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Publication numberUS5097617 A
Publication typeGrant
Application numberUS 07/640,093
Publication dateMar 24, 1992
Filing dateJan 11, 1991
Priority dateJan 11, 1991
Fee statusLapsed
Publication number07640093, 640093, US 5097617 A, US 5097617A, US-A-5097617, US5097617 A, US5097617A
InventorsGene C. Craven
Original AssigneeCraven Gene C
Export CitationBiBTeX, EndNote, RefMan
External Links: USPTO, USPTO Assignment, Espacenet
Apparatus for measuring fish
US 5097617 A
Abstract
An elongated, upwardly opening V-shaped trough for measuring fish. The trough has spaced apart indicia at measured intervals from one closed end of the trough for indicating the length of a fish placed in the trough. Auxiliary indicia are placed at appropriate distances along the trough to signify the legal limit for various species of fish likely to be encountered by a fisherman.
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Claims(5)
Having thus described the invention, I claim:
1. Apparatus for measuring fish comprising:
a pair of elongated, relatively rigid members, each having an elongated edge and a planar surface, said members being disposed with said elongated edges of the respective members positioned adjacent to each other and the planar surfaces of the members being disposed at acute angles with respect to vertical and diverging from each other to present an elongated, upwardly opening V-shaped trough;
an elongated, generally planar end piece for each end of said trough, said end pieces being spaced apart and disposed to extend transversely across the trough at the respective ends of the trough to close the ends of the latter and present an upwardly opening V-shaped cavity adapted to receive therein a fish to be measured; and
an elongated series of indicia disposed on the planar surface of one of said members and in the cavity, said indicia being spaced at measured intervals longitudinally of the trough whereby the length of said fish may be visually determined when the fish is in said cavity.
2. Apparatus as set forth in claim 1, each end piece being secured to said members, said end pieces extending beyond said members in a direction opposite the open top of said trough, each end piece having an edge adapted to engage a supporting surface for supporting the trough in a generally horizontal position, the indicia being at intervals measured from one of said end pieces.
3. Apparatus as set forth in claim 2, said end pieces extending substantially equal distances beyond said members.
4. Apparatus as set forth in claim 1, and
auxiliary indicia on the planar surface associated with said series of indicia and positioned with respect to at least one indicia of said series a predetermined distance corresponding to a specific distance.
5. Apparatus as set forth in claim 4, said auxiliary indicia being formed to visually indicate a particular fish species, said predetermined distance being a distance corresponding to a certain length of a fish of said species.
Description

This invention pertains to equipment to be used by a fisherman, and more particularly to an apparatus for measuring the length of fish.

The fishing laws and regulations for most jurisdictions prescribe certain length limitations for fish which may be legally taken by fishermen. Such laws and regulations are felt to be very necessary to permit the effective management of fish population and to insure that fish as a resource for recreation or other purposes shall not be unnecessarily depleted.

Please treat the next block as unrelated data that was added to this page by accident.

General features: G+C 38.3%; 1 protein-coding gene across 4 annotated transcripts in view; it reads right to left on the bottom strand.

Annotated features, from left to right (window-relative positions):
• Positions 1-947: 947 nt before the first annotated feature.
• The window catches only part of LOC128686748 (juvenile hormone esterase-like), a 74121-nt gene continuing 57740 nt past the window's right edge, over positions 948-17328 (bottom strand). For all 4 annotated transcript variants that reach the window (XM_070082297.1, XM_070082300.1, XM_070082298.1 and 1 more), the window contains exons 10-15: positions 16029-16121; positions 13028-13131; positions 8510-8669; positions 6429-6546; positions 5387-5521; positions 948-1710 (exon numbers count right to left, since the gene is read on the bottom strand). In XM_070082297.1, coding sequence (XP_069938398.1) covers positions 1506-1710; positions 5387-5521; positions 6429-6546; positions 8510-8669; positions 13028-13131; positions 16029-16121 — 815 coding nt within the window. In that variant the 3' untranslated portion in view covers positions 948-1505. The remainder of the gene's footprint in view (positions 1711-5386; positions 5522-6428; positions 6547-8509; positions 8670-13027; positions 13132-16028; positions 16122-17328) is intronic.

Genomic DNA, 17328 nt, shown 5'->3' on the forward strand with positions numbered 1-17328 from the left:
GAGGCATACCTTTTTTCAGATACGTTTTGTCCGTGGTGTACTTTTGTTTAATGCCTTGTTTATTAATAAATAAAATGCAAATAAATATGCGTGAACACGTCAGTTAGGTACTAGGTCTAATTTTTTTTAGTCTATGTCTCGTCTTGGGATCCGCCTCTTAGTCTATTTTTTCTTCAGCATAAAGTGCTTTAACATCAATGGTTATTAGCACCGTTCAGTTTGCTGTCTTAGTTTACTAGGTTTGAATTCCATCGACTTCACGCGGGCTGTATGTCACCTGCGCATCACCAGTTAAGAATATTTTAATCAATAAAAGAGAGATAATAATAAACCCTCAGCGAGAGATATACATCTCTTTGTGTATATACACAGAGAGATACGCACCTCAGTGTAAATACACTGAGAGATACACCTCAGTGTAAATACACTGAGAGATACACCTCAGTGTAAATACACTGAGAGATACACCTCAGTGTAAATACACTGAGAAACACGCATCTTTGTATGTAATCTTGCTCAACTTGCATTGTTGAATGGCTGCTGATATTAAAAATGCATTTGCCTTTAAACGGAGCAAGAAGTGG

The importance placed on fish management restrictions by the governmental agencies involved is underscored by the relative severity of the penalties regularly imposed on offenders who do not abide by the restrictions and by the vigilance with which the restrictions are enforced. Any fisherman found by an enforcement officer with fish which do not comply with appropriate restrictions is liable to lose the right to fish or to be severely fined, or both.

It is, therefore, necessary for fishermen to insure that the fish which they catch and retain comply with length of catch limits. These limits are often different for different fish species. This complicates the problem faced by the fishermen of checking each fish caught to insure that it meets legal requirements. The fisherman must keep ever in mind the established legal length for each species.

A caught fish must be measured immediately after it is caught so that it can be returned alive to the fishing waters should it prove to be smaller than permitted. The flapping of live fish exacerbates the problem of obtaining accurate measurements. Wet, slimy fish are difficult to hold and even harder to hold in a fixed position long enough to obtain a measurement.

Accordingly, it is an important object of the present invention to provide an apparatus that may be used by a fisherman to significantly ease the problems associated with accurately measuring caught fish.

In the accomplishment of the foregoing object, it is another object of this invention to provide an apparatus for measuring fish which may be easily and conveniently used by the fisherman and which serves to restrain and retain the fish while its measurement is taken.

Another important object of the present invention is to provide a fish measuring apparatus which visually displays the appropriate legal limit for the various species of fish likely to be caught by a fisherman so that the fisherman is not required to memorize the limits and mistakes are not likely to occur.

A further object of this invention is to provide a convenient fish measuring apparatus which is subject to relatively economical fabrication from readily available materials and which can be easily cleaned and stored following use.

These and other important aims and objectives of the present invention will be further explained or will become apparent from the following description and explanation of the figures of the drawing.

In the drawing:

FIG. 1 is a perspective view of an apparatus embodying the principles of this invention;

FIG. 2 is a side elevational view of the apparatus of Fig. 1, parts being broken away and shown in cross-section to reveal details of construction; and

FIG. 3 is a detailed cross-sectional view taken along line 3--3 of FIG. 2.

Apparatus embodying this invention is broadly designated in the drawing by the reference numeral 10. Apparatus 10 includes a side wall 12 which defines an elongated upwardly opening cavity 14. Specifically, side wall 12 in the embodiment illustrated in the drawing comprises a pair of elongated, rigid, planar members 16 and 18 disposed with an elongated, straight edge of each member adjacent the corresponding edge of the other member. The members are positioned to diverge from each other at an angle to present a V-shaped trough with the cavity of the trough tapering uniformly to a greater dimension as the top of the trough is approached.